He shocked everyone with a recent article in the Guardian: "Being an art buyer these days is comprehensively and indisputably vulgar. It is the sport of the Eurotrashy, Hedge-fundy, Hamptonites; of trendy oligarchs and oiligarchs." Saatchi, the man who made the reputations of almost all the artists now deemed most offensive, with an adman's snigger, tries to position himself away from the art of the 1 per cent. He sides with the masses, of course, to whom he has always sidled for his sell. He even pretends to be brainwashing his reader, implying that conceptual art has not been his problem; now conceptual art is just for those who are too timid to judge on painting: "For professional curators, selecting specific paintings for an exhibition is a daunting prospect, far too revealing a demonstration of their lack of what we in the trade call ‘an eye'." Back then when it suited him, Saatchi would have laughed at the idea of "an eye". It is only a small exaggeration to say that the aesthetic of superficiality was his own aesthetic, the advertiser's aesthetic defiantly conquering the terrain of art. Saatchi is alert to the public mood — that is the success of his business. In that public mood he must have noticed the significant new attitude. Contemporary art's old allure is gone. Since the art is not cool, the advertiser is hedging. He declares himself out before the others — the only way to stay cool.
Without cool, contemporary art may be devastated. A contributor to Vice magazine, a young person's guide to correctly subversive fashions, inadvertently showed how art is failing. "You know what? I'm sick of pretending. I went to art school, wrote a dissertation called ‘The Elevation of Art Through Commerce: An Analysis of Charles Saatchi's Approach to the Machinery of Art Production Using Pierre Bourdieu's Theories of Distinction', have attended art openings at least once a month for the last five years, even fucking purchased pieces of it, but after attending the opening of the new Tracey Emin retrospective at the Hayward Gallery, I'm finally ready to come out and say it: I just don't think I ‘get' art."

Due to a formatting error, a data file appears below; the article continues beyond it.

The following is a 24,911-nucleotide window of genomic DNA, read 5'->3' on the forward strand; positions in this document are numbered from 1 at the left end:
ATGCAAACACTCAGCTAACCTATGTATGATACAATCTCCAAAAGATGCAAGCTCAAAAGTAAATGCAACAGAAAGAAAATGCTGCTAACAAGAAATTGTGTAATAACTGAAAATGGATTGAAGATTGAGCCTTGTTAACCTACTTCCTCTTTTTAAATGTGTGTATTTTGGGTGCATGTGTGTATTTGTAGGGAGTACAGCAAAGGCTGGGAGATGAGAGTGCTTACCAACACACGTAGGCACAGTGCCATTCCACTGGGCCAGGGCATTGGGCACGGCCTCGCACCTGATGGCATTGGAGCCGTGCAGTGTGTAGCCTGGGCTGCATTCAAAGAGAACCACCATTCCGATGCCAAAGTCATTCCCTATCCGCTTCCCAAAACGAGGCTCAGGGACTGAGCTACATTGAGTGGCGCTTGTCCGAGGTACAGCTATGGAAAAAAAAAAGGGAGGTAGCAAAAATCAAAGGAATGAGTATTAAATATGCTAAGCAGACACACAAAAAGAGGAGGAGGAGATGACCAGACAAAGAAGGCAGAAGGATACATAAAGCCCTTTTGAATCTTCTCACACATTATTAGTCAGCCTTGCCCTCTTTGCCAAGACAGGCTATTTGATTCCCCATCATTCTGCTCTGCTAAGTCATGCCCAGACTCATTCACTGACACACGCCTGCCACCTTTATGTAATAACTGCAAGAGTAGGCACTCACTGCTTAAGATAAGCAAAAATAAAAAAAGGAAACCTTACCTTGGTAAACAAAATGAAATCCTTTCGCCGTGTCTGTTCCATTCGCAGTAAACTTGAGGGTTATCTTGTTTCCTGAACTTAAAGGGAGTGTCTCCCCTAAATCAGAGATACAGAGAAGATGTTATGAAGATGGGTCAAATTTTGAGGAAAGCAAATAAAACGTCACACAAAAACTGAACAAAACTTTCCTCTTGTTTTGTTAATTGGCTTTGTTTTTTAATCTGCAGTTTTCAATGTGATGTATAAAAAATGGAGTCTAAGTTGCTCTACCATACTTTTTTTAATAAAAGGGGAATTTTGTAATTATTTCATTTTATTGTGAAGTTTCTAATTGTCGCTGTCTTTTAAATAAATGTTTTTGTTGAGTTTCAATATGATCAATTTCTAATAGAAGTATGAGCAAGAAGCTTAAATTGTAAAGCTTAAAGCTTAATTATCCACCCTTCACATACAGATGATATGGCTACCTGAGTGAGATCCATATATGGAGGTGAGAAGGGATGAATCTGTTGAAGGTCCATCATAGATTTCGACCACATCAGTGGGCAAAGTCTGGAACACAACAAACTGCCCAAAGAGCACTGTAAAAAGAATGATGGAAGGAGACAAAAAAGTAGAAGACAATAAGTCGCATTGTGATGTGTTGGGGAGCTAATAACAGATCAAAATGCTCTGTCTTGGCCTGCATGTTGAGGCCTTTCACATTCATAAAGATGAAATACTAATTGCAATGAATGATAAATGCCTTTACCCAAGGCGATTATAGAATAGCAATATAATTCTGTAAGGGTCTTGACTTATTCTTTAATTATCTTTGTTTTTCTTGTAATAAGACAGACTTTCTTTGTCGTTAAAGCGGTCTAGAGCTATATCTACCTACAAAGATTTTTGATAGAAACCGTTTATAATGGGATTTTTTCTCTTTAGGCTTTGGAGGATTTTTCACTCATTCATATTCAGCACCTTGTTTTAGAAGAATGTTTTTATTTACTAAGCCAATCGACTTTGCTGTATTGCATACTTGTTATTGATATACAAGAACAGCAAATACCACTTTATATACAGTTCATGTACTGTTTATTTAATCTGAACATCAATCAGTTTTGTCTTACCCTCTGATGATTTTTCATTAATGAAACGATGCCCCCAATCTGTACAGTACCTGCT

The critic is in earnest, but he is not wholly honest with himself. He "got" art when it was cool; he does not "get" art when it is uncool. He "got" art because it was cool. And he really got it, as we can see from his dissertation title. He is a fashionable person. Accidentally, he confirms what every sane person always knew: contemporary art is just a branch of fashion. Judgment of contemporary art is a matter of being "on trend", not of discerning qualities. He is "finally ready to come out and say it", now, because this is just the moment a fashionable person would say it — the moment art lost its cool. If the fashionable crowds, with the critics, move away, art loses its status as commodity. It can still be a stock, of course, but it is riskier. The cheeriest sections of the crowd are now doubting, and pointing, so the big investors, with the museum directors in their pockets, will have to guard the emperor's clothes more vigilantly.
The artists, though, are fashionable people; for a while now we have seen them sensing the public mood and, like Saatchi, appeasing it as quickly as possible. In late 2009 Hirst remade himself as a painter, staging a show at the Wallace Collection so that his pictures could be seen one room away from Rembrandt. There was the usual vanity, but more important is the suggestive repositioning of his work, from commodity to high art. Just like Saatchi and his "eye", Hirst trusts paintings to have the power to convince people of high-minded intentions, and make them forget sins that fell out of fashion. In a recent interview Hirst referred to the influence of William Blake, Rodin, Bomberg, Bacon. When Hirst was at the peak of his popularity in the 1990s, he referred to older art, such as painting, only to introduce his epiphany about "visual language". "I was thinking that all the beautiful art always existed in the past . . . I suddenly realised that I'm walking round with my fucking head on the ground. And if you pick your head up, there's fucking advertising billboards and TV and magazine images and fashion and design and film [ . . . ] As soon as I lifted my head up off the ground, that's when I realised that all the stuff I saw wasn't shit."
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